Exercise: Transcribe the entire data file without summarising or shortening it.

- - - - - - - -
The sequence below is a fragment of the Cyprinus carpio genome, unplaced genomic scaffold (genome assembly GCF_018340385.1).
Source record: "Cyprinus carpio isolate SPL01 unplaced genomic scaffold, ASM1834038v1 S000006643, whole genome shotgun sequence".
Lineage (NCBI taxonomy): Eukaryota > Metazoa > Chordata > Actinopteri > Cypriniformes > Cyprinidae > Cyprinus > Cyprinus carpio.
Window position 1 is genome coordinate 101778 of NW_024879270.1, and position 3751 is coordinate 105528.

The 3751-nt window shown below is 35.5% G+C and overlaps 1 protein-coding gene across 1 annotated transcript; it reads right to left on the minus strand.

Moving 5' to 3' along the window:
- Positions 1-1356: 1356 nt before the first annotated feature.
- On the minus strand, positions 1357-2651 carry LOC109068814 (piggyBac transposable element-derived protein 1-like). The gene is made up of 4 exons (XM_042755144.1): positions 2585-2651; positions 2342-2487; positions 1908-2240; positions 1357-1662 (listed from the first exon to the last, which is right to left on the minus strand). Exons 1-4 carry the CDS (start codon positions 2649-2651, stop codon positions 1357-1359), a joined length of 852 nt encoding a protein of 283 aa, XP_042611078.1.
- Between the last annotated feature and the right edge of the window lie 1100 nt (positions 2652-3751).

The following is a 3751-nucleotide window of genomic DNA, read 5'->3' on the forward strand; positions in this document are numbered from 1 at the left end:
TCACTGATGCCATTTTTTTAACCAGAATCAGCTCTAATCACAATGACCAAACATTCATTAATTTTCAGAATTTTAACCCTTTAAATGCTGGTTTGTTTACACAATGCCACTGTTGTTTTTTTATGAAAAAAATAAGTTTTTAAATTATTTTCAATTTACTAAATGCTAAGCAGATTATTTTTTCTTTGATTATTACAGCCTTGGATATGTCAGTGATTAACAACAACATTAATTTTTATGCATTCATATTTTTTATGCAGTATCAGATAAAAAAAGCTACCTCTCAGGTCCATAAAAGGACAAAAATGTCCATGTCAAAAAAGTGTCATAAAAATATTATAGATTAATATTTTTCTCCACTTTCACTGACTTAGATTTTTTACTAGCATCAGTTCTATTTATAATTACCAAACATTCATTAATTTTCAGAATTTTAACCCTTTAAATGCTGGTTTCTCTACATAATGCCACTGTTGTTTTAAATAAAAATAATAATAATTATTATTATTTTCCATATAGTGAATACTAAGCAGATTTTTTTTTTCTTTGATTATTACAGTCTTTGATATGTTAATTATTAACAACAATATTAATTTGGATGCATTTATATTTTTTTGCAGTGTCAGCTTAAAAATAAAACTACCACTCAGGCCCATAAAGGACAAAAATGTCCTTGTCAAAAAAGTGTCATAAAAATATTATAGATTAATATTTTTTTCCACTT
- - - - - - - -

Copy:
The sequence below is a fragment of the Cyprinus carpio genome, unplaced genomic scaffold (genome assembly GCF_018340385.1).
Source record: "Cyprinus carpio isolate SPL01 unplaced genomic scaffold, ASM1834038v1 S000006643, whole genome shotgun sequence".
Lineage (NCBI taxonomy): Eukaryota > Metazoa > Chordata > Actinopteri > Cypriniformes > Cyprinidae > Cyprinus > Cyprinus carpio.
Window position 1 is genome coordinate 101778 of NW_024879270.1, and position 3751 is coordinate 105528.

The 3751-nt window shown below is 35.5% G+C and overlaps 1 protein-coding gene across 1 annotated transcript; it reads right to left on the minus strand.

Moving 5' to 3' along the window:
- Positions 1-1356: 1356 nt before the first annotated feature.
- On the minus strand, positions 1357-2651 carry LOC109068814 (piggyBac transposable element-derived protein 1-like). The gene is made up of 4 exons (XM_042755144.1): positions 2585-2651; positions 2342-2487; positions 1908-2240; positions 1357-1662 (listed from the first exon to the last, which is right to left on the minus strand). Exons 1-4 carry the CDS (start codon positions 2649-2651, stop codon positions 1357-1359), a joined length of 852 nt encoding a protein of 283 aa, XP_042611078.1.
- Between the last annotated feature and the right edge of the window lie 1100 nt (positions 2652-3751).

The following is a 3751-nucleotide window of genomic DNA, read 5'->3' on the forward strand; positions in this document are numbered from 1 at the left end:
TCACTGATGCCATTTTTTTAACCAGAATCAGCTCTAATCACAATGACCAAACATTCATTAATTTTCAGAATTTTAACCCTTTAAATGCTGGTTTGTTTACACAATGCCACTGTTGTTTTTTTATGAAAAAAATAAGTTTTTAAATTATTTTCAATTTACTAAATGCTAAGCAGATTATTTTTTCTTTGATTATTACAGCCTTGGATATGTCAGTGATTAACAACAACATTAATTTTTATGCATTCATATTTTTTATGCAGTATCAGATAAAAAAAGCTACCTCTCAGGTCCATAAAAGGACAAAAATGTCCATGTCAAAAAAGTGTCATAAAAATATTATAGATTAATATTTTTCTCCACTTTCACTGACTTAGATTTTTTACTAGCATCAGTTCTATTTATAATTACCAAACATTCATTAATTTTCAGAATTTTAACCCTTTAAATGCTGGTTTCTCTACATAATGCCACTGTTGTTTTAAATAAAAATAATAATAATTATTATTATTTTCCATATAGTGAATACTAAGCAGATTTTTTTTTTCTTTGATTATTACAGTCTTTGATATGTTAATTATTAACAACAATATTAATTTGGATGCATTTATATTTTTTTGCAGTGTCAGCTTAAAAATAAAACTACCACTCAGGCCCATAAAGGACAAAAATGTCCTTGTCAAAAAAGTGTCATAAAAATATTATAGATTAATATTTTTTTCCACTT